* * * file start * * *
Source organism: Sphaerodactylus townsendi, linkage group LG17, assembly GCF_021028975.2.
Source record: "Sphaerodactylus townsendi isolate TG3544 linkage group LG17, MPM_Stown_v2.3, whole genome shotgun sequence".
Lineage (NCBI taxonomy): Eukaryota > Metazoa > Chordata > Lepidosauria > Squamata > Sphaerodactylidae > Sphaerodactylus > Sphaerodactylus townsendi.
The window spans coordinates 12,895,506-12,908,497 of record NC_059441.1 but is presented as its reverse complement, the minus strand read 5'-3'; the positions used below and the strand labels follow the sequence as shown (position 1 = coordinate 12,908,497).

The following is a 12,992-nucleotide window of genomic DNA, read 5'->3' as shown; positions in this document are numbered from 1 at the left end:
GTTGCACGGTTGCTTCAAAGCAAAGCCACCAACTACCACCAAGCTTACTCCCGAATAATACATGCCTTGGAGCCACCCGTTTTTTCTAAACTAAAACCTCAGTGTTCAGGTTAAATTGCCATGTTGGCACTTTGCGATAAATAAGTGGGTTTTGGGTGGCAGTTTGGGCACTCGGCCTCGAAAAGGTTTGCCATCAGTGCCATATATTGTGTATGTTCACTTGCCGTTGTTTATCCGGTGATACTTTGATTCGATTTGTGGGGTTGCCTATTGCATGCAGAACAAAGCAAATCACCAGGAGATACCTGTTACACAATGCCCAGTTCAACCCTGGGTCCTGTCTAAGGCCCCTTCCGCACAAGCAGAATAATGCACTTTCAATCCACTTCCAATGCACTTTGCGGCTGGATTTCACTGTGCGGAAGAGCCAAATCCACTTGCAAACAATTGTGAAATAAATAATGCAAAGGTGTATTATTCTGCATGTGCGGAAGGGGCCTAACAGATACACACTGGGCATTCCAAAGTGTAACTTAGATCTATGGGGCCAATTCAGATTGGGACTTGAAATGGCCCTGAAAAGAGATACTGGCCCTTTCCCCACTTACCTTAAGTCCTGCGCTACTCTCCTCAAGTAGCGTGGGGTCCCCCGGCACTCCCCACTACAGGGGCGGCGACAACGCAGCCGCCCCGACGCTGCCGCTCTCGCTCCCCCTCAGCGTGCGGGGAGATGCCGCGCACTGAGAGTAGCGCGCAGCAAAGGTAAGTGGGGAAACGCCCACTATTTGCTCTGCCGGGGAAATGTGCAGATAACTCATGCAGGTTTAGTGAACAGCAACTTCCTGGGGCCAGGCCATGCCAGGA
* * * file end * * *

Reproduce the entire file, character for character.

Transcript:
Source organism: Sphaerodactylus townsendi, linkage group LG17, assembly GCF_021028975.2.
Source record: "Sphaerodactylus townsendi isolate TG3544 linkage group LG17, MPM_Stown_v2.3, whole genome shotgun sequence".
Lineage (NCBI taxonomy): Eukaryota > Metazoa > Chordata > Lepidosauria > Squamata > Sphaerodactylidae > Sphaerodactylus > Sphaerodactylus townsendi.
The window spans coordinates 12,895,506-12,908,497 of record NC_059441.1 but is presented as its reverse complement, the minus strand read 5'-3'; the positions used below and the strand labels follow the sequence as shown (position 1 = coordinate 12,908,497).

The following is a 12,992-nucleotide window of genomic DNA, read 5'->3' as shown; positions in this document are numbered from 1 at the left end:
GTTGCACGGTTGCTTCAAAGCAAAGCCACCAACTACCACCAAGCTTACTCCCGAATAATACATGCCTTGGAGCCACCCGTTTTTTCTAAACTAAAACCTCAGTGTTCAGGTTAAATTGCCATGTTGGCACTTTGCGATAAATAAGTGGGTTTTGGGTGGCAGTTTGGGCACTCGGCCTCGAAAAGGTTTGCCATCAGTGCCATATATTGTGTATGTTCACTTGCCGTTGTTTATCCGGTGATACTTTGATTCGATTTGTGGGGTTGCCTATTGCATGCAGAACAAAGCAAATCACCAGGAGATACCTGTTACACAATGCCCAGTTCAACCCTGGGTCCTGTCTAAGGCCCCTTCCGCACAAGCAGAATAATGCACTTTCAATCCACTTCCAATGCACTTTGCGGCTGGATTTCACTGTGCGGAAGAGCCAAATCCACTTGCAAACAATTGTGAAATAAATAATGCAAAGGTGTATTATTCTGCATGTGCGGAAGGGGCCTAACAGATACACACTGGGCATTCCAAAGTGTAACTTAGATCTATGGGGCCAATTCAGATTGGGACTTGAAATGGCCCTGAAAAGAGATACTGGCCCTTTCCCCACTTACCTTAAGTCCTGCGCTACTCTCCTCAAGTAGCGTGGGGTCCCCCGGCACTCCCCACTACAGGGGCGGCGACAACGCAGCCGCCCCGACGCTGCCGCTCTCGCTCCCCCTCAGCGTGCGGGGAGATGCCGCGCACTGAGAGTAGCGCGCAGCAAAGGTAAGTGGGGAAACGCCCACTATTTGCTCTGCCGGGGAAATGTGCAGATAACTCATGCAGGTTTAGTGAACAGCAACTTCCTGGGGCCAGGCCATGCCAGGA